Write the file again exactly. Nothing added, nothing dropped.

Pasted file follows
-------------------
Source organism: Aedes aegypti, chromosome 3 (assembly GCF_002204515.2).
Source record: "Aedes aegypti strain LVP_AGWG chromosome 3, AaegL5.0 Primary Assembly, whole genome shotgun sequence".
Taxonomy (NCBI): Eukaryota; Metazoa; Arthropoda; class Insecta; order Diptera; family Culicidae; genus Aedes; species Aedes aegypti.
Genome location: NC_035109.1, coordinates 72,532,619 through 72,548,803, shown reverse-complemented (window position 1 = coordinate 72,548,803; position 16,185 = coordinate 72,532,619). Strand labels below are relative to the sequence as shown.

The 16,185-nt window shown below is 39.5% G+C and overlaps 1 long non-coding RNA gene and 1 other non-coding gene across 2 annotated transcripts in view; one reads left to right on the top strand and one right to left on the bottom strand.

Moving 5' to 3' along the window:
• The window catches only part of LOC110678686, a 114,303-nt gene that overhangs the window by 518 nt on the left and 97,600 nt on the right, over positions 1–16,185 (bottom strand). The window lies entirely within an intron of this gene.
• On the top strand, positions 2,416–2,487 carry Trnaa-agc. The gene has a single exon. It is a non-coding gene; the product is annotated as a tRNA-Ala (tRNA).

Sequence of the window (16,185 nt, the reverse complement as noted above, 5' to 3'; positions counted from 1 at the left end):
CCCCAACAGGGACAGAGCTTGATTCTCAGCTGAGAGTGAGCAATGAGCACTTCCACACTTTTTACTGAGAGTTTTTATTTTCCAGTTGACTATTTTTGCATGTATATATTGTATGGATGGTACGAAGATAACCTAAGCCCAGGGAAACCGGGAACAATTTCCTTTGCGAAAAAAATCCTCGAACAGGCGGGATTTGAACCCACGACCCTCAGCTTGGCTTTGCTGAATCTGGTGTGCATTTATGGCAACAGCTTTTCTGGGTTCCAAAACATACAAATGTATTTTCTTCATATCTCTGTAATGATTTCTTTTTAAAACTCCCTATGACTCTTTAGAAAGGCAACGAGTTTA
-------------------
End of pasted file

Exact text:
Source organism: Aedes aegypti, chromosome 3 (assembly GCF_002204515.2).
Source record: "Aedes aegypti strain LVP_AGWG chromosome 3, AaegL5.0 Primary Assembly, whole genome shotgun sequence".
Taxonomy (NCBI): Eukaryota; Metazoa; Arthropoda; class Insecta; order Diptera; family Culicidae; genus Aedes; species Aedes aegypti.
Genome location: NC_035109.1, coordinates 72,532,619 through 72,548,803, shown reverse-complemented (window position 1 = coordinate 72,548,803; position 16,185 = coordinate 72,532,619). Strand labels below are relative to the sequence as shown.

The 16,185-nt window shown below is 39.5% G+C and overlaps 1 long non-coding RNA gene and 1 other non-coding gene across 2 annotated transcripts in view; one reads left to right on the top strand and one right to left on the bottom strand.

Moving 5' to 3' along the window:
• The window catches only part of LOC110678686, a 114,303-nt gene that overhangs the window by 518 nt on the left and 97,600 nt on the right, over positions 1–16,185 (bottom strand). The window lies entirely within an intron of this gene.
• On the top strand, positions 2,416–2,487 carry Trnaa-agc. The gene has a single exon. It is a non-coding gene; the product is annotated as a tRNA-Ala (tRNA).

Sequence of the window (16,185 nt, the reverse complement as noted above, 5' to 3'; positions counted from 1 at the left end):
CCCCAACAGGGACAGAGCTTGATTCTCAGCTGAGAGTGAGCAATGAGCACTTCCACACTTTTTACTGAGAGTTTTTATTTTCCAGTTGACTATTTTTGCATGTATATATTGTATGGATGGTACGAAGATAACCTAAGCCCAGGGAAACCGGGAACAATTTCCTTTGCGAAAAAAATCCTCGAACAGGCGGGATTTGAACCCACGACCCTCAGCTTGGCTTTGCTGAATCTGGTGTGCATTTATGGCAACAGCTTTTCTGGGTTCCAAAACATACAAATGTATTTTCTTCATATCTCTGTAATGATTTCTTTTTAAAACTCCCTATGACTCTTTAGAAAGGCAACGAGTTTA